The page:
The survey, which took place in October and November, asked a series of questions about life during the lockdown to nearly 10,000 respondents in 203 towns and villages across the country. According to the survey, income, age and gender have played an important role in how Indians respond to some of the shocks of the pandemic.
First, the positives. A majority of respondents (62%) felt their relationships with family members had improved since the lockdown. Engagement with nature has increased for the most part, as has personal health. Post-millennial respondents were more likely to report an improvement in both numbers, according to survey data.
Nostalgia for pre-Covidian life was clear among urban Indians. Almost everyone said they missed some aspect of social life during the lockdown. Meeting with friends and family was at the top of this list, but over 40% of respondents also said they did not go to work or college. The older generation, or pre-millennials, were more likely than post-millennials to miss social gatherings with friends and family. This generation was also more likely to miss travel and go on vacation.
The survey was jointly conducted by the Indian arm of global market research firm YouGov, Mint and the Delhi-based think tank Center for Policy Research (CPR). About half of the respondents were millennials (aged 24 to 39). The rest were post-millennials (aged 18 to 23) and pre-millennials (over 39). This was the fifth in a series of biannual surveys aimed at examining the aspirations, anxieties and attitudes of digital natives in India.
While social life came to a halt during the lockdown, work did not. The reality of remote work has led to profound changes in organizational strategies, some of which may survive the current crisis.
Of the 5,842 respondents who were employed, more than half were still working from home at the time of the survey. This was true for most sectors, but particularly for workers in information technology, media and education. Sectors such as retail, healthcare, autos and utilities were exceptions to this trend.
Women were more likely than men to continue working remotely. While 23% of men surveyed had returned to the physical office full time, this proportion was 15% for women.
However, the experience of working from home has not been particularly positive for everyone.
Less than half (45%) want the practice to continue. The home environment indeed made work safer for most people, but also led to an increase in the office workload (81%), with 60% reporting having difficulty balancing tasks. housewives.
No industry trend was evident to suggest that discontent was exclusive to specific types of jobs. There were also no income trends. Almost all the classes felt equally busy.
However, there was a noticeable trend. Those who still work from home feel better about working remotely than those who are back in the office full time. This indicates that the choice may have been voluntary after the locks were lifted and those who didn’t like the experience have returned to their normal work routines.
Post-millennials have had a worse experience on almost every front of remote working than pre-millennials. Men were almost as likely as women (around 40%) to agree that working from home had brought them new forms of digital harassment. Age was an important factor here. Post-millennial men (45%) were much more likely to have experienced such virtual harassment than older men (29%). However, for women, the responses were similar across all age groups.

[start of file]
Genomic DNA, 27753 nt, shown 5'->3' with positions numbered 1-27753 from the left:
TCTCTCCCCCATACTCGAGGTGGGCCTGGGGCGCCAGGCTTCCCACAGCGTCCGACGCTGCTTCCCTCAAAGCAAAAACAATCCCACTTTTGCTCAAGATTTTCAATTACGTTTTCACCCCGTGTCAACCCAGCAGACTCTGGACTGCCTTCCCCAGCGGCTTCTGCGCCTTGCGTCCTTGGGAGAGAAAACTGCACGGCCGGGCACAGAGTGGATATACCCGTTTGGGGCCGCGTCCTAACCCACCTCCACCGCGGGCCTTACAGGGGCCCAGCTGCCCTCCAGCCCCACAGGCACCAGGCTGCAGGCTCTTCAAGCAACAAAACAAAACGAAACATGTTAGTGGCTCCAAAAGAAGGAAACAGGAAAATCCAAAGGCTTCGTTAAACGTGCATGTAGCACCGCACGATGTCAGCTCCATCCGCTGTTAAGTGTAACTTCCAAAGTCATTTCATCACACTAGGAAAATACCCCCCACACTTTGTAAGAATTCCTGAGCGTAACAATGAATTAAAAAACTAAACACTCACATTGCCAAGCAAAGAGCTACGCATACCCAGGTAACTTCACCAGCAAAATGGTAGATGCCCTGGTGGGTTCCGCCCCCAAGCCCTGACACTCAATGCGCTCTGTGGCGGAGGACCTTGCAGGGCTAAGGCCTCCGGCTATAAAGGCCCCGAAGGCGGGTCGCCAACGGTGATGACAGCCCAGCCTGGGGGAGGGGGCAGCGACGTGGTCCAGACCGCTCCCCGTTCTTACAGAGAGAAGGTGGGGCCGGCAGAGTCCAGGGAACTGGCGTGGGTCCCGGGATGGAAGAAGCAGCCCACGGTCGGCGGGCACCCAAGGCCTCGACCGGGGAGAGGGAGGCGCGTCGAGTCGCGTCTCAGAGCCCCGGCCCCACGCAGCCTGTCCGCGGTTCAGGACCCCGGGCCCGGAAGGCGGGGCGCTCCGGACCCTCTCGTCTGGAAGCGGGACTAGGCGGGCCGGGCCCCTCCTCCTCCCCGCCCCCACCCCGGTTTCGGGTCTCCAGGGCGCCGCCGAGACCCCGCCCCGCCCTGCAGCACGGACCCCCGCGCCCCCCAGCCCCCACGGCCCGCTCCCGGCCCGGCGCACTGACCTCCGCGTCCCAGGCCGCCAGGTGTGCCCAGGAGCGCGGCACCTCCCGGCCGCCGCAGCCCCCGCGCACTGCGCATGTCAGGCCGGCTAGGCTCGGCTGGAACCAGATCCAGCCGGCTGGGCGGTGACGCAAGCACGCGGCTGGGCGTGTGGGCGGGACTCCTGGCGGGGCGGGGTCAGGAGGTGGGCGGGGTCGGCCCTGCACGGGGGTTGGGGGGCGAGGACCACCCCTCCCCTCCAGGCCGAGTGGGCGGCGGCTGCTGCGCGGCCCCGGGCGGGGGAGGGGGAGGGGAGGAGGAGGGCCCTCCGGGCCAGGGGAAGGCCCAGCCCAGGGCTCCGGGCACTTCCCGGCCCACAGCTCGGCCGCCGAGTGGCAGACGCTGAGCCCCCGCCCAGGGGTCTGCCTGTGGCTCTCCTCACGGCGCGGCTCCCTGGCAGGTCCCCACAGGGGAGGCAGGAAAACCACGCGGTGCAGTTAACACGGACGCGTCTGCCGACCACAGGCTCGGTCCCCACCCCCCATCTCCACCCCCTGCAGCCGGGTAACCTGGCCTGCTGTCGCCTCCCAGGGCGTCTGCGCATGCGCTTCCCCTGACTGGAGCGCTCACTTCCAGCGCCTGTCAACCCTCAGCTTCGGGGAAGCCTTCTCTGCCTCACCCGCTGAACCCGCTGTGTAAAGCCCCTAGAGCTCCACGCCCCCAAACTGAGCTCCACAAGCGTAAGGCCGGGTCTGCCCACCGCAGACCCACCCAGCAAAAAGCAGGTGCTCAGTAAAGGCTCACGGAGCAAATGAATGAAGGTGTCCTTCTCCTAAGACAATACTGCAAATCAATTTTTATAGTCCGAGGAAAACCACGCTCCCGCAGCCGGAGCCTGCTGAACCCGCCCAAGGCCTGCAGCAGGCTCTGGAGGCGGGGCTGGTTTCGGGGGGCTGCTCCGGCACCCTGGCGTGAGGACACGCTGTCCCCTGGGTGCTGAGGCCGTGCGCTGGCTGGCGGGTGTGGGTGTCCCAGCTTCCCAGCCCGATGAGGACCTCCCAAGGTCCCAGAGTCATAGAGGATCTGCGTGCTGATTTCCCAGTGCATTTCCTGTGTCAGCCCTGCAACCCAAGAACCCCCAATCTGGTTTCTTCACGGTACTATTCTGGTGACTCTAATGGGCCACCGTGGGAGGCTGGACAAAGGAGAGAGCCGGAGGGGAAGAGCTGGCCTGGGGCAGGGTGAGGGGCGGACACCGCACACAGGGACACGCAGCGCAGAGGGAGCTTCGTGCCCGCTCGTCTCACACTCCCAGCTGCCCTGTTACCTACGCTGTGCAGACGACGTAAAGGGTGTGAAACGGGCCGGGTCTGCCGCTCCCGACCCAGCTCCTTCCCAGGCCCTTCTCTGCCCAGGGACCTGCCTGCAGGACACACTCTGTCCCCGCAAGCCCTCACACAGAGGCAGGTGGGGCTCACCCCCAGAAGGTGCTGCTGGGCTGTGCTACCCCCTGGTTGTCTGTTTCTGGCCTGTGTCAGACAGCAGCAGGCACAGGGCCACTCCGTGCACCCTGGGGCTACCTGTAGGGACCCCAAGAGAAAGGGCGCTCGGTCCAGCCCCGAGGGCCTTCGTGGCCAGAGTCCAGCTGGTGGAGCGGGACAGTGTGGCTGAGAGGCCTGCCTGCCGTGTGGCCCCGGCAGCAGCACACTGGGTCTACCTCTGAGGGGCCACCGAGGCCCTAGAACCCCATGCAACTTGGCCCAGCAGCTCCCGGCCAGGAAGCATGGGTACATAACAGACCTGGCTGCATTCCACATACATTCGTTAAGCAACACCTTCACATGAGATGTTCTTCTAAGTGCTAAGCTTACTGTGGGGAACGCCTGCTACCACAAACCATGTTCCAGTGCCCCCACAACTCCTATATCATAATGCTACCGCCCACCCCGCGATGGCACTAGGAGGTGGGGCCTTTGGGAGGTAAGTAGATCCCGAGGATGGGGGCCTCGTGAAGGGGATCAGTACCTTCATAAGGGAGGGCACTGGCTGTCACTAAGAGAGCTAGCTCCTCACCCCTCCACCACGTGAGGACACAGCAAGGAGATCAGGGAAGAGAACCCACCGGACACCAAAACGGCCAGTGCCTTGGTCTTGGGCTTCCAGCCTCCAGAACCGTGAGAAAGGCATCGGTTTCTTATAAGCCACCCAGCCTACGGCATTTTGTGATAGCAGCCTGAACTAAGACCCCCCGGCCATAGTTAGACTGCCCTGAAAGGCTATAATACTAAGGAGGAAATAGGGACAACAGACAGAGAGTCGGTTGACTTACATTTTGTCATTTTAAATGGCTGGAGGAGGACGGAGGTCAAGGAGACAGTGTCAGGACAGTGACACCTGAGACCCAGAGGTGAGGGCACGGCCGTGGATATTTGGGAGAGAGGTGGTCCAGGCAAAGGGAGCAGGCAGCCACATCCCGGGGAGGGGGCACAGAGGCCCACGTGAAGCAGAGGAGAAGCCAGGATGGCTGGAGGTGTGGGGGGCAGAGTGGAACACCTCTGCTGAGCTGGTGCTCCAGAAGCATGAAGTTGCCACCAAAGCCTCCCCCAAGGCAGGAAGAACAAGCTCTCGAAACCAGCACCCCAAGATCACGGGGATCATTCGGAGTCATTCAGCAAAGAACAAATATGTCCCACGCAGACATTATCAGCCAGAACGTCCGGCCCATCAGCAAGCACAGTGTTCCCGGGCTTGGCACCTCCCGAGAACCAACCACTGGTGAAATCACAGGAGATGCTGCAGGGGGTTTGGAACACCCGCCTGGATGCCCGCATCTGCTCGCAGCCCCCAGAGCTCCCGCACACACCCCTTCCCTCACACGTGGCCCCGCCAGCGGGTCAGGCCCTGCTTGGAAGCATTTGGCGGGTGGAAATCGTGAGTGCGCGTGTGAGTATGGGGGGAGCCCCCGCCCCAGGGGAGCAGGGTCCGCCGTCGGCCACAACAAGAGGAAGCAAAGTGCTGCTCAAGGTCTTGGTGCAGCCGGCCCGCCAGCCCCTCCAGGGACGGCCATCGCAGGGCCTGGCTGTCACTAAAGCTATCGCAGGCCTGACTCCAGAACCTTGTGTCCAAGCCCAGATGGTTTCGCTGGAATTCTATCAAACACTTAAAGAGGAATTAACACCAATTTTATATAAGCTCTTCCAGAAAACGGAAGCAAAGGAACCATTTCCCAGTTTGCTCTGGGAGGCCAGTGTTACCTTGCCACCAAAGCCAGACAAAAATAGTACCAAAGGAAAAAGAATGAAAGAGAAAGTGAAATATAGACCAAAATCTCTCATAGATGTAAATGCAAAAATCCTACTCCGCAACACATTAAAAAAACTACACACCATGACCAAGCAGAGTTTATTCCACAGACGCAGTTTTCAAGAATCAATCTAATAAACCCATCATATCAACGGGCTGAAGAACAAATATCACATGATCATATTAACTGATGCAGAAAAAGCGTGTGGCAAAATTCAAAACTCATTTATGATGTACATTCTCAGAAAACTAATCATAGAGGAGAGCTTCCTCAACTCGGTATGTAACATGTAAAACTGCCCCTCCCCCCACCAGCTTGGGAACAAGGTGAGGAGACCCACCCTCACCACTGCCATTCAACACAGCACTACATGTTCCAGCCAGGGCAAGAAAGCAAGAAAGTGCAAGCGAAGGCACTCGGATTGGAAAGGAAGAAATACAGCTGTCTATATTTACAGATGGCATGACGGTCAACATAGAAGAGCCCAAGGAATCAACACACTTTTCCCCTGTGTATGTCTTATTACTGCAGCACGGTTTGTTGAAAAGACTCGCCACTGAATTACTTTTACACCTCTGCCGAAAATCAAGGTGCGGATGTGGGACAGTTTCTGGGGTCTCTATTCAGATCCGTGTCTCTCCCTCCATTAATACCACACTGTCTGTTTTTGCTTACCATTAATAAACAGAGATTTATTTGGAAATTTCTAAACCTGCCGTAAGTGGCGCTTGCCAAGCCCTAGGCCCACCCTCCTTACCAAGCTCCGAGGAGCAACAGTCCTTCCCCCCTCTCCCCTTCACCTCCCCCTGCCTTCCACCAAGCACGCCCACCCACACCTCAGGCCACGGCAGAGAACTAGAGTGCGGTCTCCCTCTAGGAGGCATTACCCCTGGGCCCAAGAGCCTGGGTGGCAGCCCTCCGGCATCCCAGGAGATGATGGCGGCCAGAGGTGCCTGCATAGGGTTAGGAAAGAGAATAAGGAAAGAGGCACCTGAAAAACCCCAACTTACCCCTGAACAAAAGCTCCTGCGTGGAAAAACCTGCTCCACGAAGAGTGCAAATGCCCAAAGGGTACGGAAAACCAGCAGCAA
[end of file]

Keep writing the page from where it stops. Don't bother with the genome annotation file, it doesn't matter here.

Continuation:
Globally, these new experiences at work and in personal life have increased anxiety levels since the lockdown. The survey also confirmed this trend among urban Indians. Eight in 10 respondents felt some form of increased anxiety. The worry was financial for over 60%, while loneliness crept in for 46% of respondents. More than half of the respondents said they feel anxious in general.
Respondents who earn less say they are more concerned about money or employment. Loneliness, however, was more a function of age. Post-millennials were almost 10 percentage points more likely to feel lonely than pre-millennials.
Anxiety has manifested itself in the way people feel about their mental health. More than a quarter (28%) of respondents felt that the situation had worsened during the pandemic period. There was some age difference here, as the figure ranged from 25% for pre-millennials to 29% for post-millennials. Among those who felt more alone or more worried, this figure rose to 40%. Across all age and sex groups, post-millennial women were the most likely to report deteriorating mental health.
However, only 30% of respondents who were in less good mental health sought some form of skilled professional help such as counseling. This figure was remarkably stable across regions, genders and age groups. The fallout from the pandemic on mental health, often ignored but widespread, has highlighted the glaring lack of awareness and access to qualified professionals.
The socio-cultural changes of the age of covids can have far-reaching consequences. Architectural designs of office and home spaces, and technological changes in the way we communicate, are already underway to ensure efficiency and health safety. As the new year begins, it’s clear that many effects could continue to spill over into family space, office relationships, and social life.
This is the third in a five-part data journalism series on the impact of the pandemic on digital natives in India. Part One examined the uneven impact of job and income loss in India’s urban areas, and Part Two looked at how Indians struggle with financial insecurity.
The authors are based at the Center for Policy Research (CPR), New Delhi.